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HIST2133 Human Variations and Racism in Western Culture, c. 1450-1950

Later Year Course

Offered By School of History
Academic Career Undergraduate
Course Subject History
Offered in Second Semester, 2013
Unit Value 6 units
Course Description

This course investigates how Western societies have comprehended humanity's physical diversity and why these understandings have changed over time. We will examine the historical processes which gradually encouraged this diversity to be read both as evidence of permanent, innate, 'racial' difference and justification for socio-political inequality, or 'racist' discrimination. The course considers the concept of 'race' within the contexts of the development of scientific knowledge regarding the natural world and the intellectual history of what it was to be human. Students will explore how these ideas shaped colonisation and chattel slavery; nationalism and empire; segregation and sexuality; eugenics and genocide.

Learning Outcomes

Fundamentally, students will develop their ability to think historically. That is, they will learn how we go about comprehending the past; explaining change and continuity over time by analyzing primary sources. They will practise articulating their understanding of the past and should also be able to explain how their own understanding relates to the wider historiography.

More precisely, candidates will gain experience of two different types of historiography, the history of ideas and of science. They will also appreciate how we go about comprehending the development of a particular social process (in this case, the process of racialization) over time.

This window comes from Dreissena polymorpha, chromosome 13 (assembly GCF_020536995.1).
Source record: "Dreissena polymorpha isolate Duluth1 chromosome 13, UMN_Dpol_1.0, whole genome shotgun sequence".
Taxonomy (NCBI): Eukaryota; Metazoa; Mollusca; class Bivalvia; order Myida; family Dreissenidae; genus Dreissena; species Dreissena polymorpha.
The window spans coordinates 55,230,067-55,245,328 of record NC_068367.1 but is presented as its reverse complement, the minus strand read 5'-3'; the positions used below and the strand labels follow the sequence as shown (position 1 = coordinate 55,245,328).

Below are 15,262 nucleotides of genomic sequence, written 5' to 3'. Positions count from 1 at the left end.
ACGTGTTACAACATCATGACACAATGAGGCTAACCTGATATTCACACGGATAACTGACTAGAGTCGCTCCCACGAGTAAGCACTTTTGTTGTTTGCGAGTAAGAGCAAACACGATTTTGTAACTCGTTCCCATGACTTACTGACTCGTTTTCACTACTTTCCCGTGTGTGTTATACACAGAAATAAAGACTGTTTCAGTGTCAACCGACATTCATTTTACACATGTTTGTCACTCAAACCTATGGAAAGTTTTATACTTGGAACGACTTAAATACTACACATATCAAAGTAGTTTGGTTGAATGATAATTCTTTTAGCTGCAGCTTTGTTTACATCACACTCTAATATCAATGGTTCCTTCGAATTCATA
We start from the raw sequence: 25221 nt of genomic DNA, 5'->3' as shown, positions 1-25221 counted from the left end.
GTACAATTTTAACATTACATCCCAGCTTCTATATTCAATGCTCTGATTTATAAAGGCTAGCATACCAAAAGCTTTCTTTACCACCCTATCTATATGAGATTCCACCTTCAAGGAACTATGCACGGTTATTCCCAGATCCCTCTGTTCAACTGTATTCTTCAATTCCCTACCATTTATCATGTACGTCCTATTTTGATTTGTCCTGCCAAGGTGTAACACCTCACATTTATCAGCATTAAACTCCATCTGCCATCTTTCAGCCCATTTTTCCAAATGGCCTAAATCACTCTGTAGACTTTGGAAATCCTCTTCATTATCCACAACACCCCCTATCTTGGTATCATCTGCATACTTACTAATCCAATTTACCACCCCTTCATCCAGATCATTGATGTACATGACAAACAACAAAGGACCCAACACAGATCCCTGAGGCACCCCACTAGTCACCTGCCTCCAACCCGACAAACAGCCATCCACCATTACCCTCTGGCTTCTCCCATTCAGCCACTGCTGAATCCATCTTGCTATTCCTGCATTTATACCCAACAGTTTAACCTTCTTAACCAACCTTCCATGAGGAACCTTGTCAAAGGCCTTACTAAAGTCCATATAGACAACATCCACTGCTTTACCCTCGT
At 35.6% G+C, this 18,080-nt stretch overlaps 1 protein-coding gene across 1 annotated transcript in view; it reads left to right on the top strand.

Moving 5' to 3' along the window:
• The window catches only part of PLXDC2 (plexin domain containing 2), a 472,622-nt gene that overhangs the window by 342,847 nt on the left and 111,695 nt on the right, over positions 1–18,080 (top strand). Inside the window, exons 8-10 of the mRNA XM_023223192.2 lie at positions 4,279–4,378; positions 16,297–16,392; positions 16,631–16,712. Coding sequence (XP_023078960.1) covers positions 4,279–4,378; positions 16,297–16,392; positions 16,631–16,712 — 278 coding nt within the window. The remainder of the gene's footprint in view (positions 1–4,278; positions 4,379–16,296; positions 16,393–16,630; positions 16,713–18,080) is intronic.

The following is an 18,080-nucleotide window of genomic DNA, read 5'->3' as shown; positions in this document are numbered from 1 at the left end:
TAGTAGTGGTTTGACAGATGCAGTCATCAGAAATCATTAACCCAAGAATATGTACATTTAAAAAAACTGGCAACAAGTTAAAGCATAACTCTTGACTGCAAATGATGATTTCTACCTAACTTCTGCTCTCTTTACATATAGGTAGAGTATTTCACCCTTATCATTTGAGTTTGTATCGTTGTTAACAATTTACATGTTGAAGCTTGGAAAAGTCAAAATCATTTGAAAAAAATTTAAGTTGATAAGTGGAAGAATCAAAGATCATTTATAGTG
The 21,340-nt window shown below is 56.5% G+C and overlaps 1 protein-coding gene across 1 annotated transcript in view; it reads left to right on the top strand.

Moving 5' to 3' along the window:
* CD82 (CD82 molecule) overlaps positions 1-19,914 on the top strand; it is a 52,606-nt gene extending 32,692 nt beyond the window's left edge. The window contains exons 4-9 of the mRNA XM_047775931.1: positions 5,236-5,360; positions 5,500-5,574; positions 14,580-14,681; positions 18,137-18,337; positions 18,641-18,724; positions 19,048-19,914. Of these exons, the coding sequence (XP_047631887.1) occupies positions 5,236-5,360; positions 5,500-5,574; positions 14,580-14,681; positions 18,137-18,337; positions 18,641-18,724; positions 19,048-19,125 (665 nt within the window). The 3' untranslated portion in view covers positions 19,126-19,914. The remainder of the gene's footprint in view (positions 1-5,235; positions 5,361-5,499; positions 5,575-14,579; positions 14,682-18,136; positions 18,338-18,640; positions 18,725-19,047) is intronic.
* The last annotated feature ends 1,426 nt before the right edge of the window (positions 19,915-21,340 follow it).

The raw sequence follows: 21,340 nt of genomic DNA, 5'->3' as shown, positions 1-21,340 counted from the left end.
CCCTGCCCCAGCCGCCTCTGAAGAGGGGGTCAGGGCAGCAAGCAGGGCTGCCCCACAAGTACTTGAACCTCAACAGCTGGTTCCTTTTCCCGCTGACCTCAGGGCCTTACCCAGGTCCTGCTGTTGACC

Indicative Assessment

An independent research essay of 3000 words (60%); the remaining coursework will consist of preparatory exercise(s) for the research essay, such as a book review and/or formal research proposal, which together would total no more that 2000 words (40%).

While students will have considerable freedom to formulate a research topic which is of particular interest to them, ongoing consultation with the course convener will be required. Preparatory exercises will typically be due in the first 6-8 weeks of teaching. As there is no final examination, the research essay will be due on the last day of teaching.

Workload

On-campus. Lectures streamed via DLD audio, and Web video as available. 

One two-hour lecture and one one-hour tutorial session per week. Tutorial sessions will involve group discussion but also a combination of research workshops, consultations and presentations.  Students should expect to devote a similar period of time each week to private study.

Areas of Interest History
Requisite Statement

History first year courses to the value of twelve units, or with permission of the Convener.

Prescribed Texts

A Reading Brick will be compiled and available on wattle.

Preliminary Reading

Ivan Hannaford, Race:  The History of an Idea in the West (Baltimore, 1996).

Indicative Reading List

Contact course convener for further details.

Technology Requirements

Recommend up-to-date browser and the following software: word-processing (for .doc, .rtf, or .pdf creation); Adobe Acrobat (reader for .pdfs); RealPlayer or iTunes (for listening to lecture audio); Quicktime or Windows MediaPlayer (for viewing lecture video).

Majors/Specialisations European History, History, and Asian History
Academic Contact Dr. Dawson

The information published on the Study at ANU 2012 website applies to the 2012 academic year only. All information provided on this website replaces the information contained in the Study at ANU 2011 website.

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